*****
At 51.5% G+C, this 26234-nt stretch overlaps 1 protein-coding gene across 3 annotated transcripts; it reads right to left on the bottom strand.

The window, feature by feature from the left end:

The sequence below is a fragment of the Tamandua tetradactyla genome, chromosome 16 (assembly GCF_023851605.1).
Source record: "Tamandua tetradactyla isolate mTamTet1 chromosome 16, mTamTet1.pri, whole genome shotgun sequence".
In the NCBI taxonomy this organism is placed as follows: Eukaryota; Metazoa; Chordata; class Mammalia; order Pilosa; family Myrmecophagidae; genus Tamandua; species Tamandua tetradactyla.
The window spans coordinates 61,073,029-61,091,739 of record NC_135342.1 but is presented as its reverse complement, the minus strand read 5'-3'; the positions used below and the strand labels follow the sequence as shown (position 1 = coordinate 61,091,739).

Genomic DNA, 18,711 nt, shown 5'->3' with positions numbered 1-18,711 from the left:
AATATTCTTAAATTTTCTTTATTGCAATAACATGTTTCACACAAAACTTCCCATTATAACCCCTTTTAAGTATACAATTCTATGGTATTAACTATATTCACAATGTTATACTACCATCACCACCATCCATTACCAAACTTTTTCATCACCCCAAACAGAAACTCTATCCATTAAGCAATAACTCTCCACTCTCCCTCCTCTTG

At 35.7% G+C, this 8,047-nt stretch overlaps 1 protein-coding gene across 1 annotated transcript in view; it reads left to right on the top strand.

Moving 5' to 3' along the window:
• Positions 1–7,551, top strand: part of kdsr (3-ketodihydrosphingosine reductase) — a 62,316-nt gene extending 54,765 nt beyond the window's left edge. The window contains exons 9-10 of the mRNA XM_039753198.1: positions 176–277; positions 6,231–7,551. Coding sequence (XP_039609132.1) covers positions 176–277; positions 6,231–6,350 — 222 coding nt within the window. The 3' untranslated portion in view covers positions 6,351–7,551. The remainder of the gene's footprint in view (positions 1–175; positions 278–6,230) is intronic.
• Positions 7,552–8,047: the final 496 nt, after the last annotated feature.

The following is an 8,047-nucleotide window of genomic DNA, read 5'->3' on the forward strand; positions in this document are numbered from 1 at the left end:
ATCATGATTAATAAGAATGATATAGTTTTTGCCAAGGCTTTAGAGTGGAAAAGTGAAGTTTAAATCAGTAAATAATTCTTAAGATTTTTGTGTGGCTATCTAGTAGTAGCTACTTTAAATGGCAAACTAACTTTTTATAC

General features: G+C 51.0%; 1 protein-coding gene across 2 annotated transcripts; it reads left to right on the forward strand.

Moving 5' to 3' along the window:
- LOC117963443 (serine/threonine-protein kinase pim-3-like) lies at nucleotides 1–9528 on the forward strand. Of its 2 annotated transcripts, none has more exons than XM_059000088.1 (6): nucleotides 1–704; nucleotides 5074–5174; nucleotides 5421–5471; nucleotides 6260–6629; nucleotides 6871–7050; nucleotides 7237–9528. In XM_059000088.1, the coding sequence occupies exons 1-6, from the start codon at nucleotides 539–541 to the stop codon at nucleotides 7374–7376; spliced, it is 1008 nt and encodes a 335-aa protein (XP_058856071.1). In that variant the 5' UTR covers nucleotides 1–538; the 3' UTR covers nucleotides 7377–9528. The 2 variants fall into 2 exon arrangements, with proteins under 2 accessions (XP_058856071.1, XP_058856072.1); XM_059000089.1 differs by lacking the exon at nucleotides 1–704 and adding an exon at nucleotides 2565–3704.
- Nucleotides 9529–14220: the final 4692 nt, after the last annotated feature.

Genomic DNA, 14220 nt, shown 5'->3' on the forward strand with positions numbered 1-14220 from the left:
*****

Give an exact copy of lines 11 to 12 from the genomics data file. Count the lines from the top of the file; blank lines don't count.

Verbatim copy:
• Positions 1–7,551, top strand: part of kdsr (3-ketodihydrosphingosine reductase) — a 62,316-nt gene extending 54,765 nt beyond the window's left edge. The window contains exons 9-10 of the mRNA XM_039753198.1: positions 176–277; positions 6,231–7,551. Coding sequence (XP_039609132.1) covers positions 176–277; positions 6,231–6,350 — 222 coding nt within the window. The 3' untranslated portion in view covers positions 6,351–7,551. The remainder of the gene's footprint in view (positions 1–175; positions 278–6,230) is intronic.
• Positions 7,552–8,047: the final 496 nt, after the last annotated feature.